The arbitrator was correct to say that there was nothing wrong with the form of the Bill of Sale that was proffered. But, in my view, the phrase in clause 14 which begins “…provided always that the Sellers shall be granted a maximum of 3 banking days after Notice of Readiness…” contemplates more than just giving the Sellers three banking days from the time of giving Notice of Readiness to provide the documentation set out in clause 8 to effect a legal transfer of the Vessel to the Buyers. The actual wording is not so narrowly phrased. In my view, the words “make arrangements for” contemplate the Sellers taking such steps as will enable them to provide documentation for the valid legal transfer of the Vessel in such a way that the Sellers will conform with their covenants set out in the transfer documentation and so, also, under the MOA.
The proposition can be tested in this way: imagine the Sellers saying at the closing that they could not proffer a Bill of Sale at that point in the terms agreed because the Vessel was under detention. But, they said, they are confident that they can procure the Vessel’s release within three days of the time when Notice of Readiness was given. The Buyers could have no complaint because, on any view of the wording of clause 14, the Sellers have three days from the time Notice of Readiness is given to provide the Buyers with the documents relating to the legal transfer of the Vessel, including the Bill of Sale. Once the detention was lifted (within the three day period), if the Sellers then proffered the Bill of Sale in time, they will have complied with their obligations under clauses 8 and 14. What the Sellers did was to “make arrangements for” the documentation set out in clause 8.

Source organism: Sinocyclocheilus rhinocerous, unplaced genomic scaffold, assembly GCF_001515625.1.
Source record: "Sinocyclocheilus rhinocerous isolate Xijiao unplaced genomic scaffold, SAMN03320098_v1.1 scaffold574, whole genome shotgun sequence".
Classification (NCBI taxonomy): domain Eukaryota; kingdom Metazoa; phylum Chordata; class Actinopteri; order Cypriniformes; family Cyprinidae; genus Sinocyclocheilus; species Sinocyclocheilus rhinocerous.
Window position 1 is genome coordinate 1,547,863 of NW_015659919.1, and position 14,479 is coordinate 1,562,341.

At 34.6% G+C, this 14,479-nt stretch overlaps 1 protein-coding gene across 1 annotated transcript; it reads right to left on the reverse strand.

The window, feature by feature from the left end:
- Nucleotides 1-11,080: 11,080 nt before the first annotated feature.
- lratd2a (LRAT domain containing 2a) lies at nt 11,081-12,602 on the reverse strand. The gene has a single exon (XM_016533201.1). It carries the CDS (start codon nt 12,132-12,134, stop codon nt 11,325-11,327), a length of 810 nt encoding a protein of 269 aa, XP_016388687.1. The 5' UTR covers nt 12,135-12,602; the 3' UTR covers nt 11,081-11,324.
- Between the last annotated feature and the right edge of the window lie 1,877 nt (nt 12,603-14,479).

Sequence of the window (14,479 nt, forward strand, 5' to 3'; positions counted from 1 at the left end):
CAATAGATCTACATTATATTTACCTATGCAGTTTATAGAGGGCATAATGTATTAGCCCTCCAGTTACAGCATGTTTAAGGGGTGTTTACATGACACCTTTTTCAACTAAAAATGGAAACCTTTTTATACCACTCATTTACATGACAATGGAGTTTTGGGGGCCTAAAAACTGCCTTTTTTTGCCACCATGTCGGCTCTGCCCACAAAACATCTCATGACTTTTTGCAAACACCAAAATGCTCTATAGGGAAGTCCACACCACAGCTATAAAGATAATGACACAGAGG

Again, with great respect to the arbitrator, I think that the construction he gave to the wording “make arrangements for” in clause 14 is too narrow and inconsistent with the commercial intent of that clause and the construction adopted by the judge is more in accord with the commercial expectations of the parties. Therefore, I would also dismiss the appeal on Issue Two.